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The effectiveness of behavioral teacher training techniques for children with (symptoms of) attention-deficit/hyperactivity disorder.


- candidate number28043
- NTR NumberNTR6800
- ISRCTNISRCTN no longer applicable
- Date ISRCTN created
- date ISRCTN requested
- Date Registered NTR20-okt-2017
- Secondary IDs2016.198 METc UMCG
- Public TitleThe effectiveness of behavioral teacher training techniques for children with (symptoms of) attention-deficit/hyperactivity disorder.
- Scientific TitleA randomized controlled microtrial into the effectiveness of behavioral teacher training techniques for children with (symptoms of) attention-deficit/hyperactivity disorder.
- ACRONYMPAINT-T (Psychosocial ADHD Interventions - Teacher training)
- hypothesisThe aims of the study are:
To investigate the short-term effectiveness of antecedent and consequent behavioral teacher training techniques for teachers of children attending regular primary school (class 3 to 8, six to thirteen years old) with (symptoms of) attention-deficit/hyperactivity disorder (ADHD) on primary outcomes (target problem behaviors) and secondary outcomes (behavioral and emotional problems).
To identify child, teacher and classroom factors that may moderate the effectiveness of these antecedent and consequent techniques.
To exploratory compare the consumption of psychosocial care and medication between three study arms (i.e. antecedent techniques training, consequent techniques training, waiting list) three months after completion of the teacher training or at the end of a school year.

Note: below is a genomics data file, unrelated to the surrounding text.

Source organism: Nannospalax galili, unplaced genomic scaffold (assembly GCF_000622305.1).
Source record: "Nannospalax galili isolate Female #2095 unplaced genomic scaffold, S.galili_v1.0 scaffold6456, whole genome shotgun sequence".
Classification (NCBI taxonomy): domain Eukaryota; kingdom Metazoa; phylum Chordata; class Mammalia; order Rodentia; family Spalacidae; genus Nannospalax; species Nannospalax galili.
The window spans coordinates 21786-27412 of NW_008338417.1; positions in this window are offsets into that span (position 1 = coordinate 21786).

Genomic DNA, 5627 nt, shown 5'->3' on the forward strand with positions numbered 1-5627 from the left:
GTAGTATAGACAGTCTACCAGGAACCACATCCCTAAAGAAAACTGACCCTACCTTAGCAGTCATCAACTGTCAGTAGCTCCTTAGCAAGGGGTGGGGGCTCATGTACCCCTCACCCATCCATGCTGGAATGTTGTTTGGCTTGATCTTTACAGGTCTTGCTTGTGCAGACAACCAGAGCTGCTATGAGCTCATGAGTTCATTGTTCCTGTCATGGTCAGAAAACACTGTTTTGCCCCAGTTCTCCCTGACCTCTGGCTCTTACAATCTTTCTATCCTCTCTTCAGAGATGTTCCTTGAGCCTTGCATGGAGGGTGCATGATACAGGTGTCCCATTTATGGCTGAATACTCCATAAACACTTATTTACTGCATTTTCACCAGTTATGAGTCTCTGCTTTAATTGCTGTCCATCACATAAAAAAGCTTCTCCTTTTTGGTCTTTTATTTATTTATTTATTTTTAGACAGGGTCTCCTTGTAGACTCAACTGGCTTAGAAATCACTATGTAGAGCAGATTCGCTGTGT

- Healt Condition(s) or Problem(s) studiedBehavioral problems, Children, ADHD, Teacher training
- Inclusion criteria1. The child has a DSM-5 or DSM-IV-TR based (sub)clinical classification (e.g. at least three out of nine clinical symptoms on one of the two scales) of ADHD at school, confirmed with the Teacher Telephone Interview for attention-deficit/hyperactivity disorder and related disorders, ¨C DSM-IV version (TTI-IV; Tannock, Hum, Masellis, Humphries & Schachar, 2002) and a (sub)clinical classification on the Inattention and/or Hyperactivity/Impulsivity scale of the Disruptive Behavior Rating Disorder Scale ¨CTeacher version (DBD; Pelham, Gnagy, Greenslade, & Milich, 1992; Oosterlaan, Scheres, Antrop, Roeyers, & Sergeant, 2008).
2. The child attends a regular primary school and is six to thirteen years old (group 3 to 8).
3. The teacher is willing and able to participate in the training and study.
4. The child has an (estimated) IQ ≥ 70.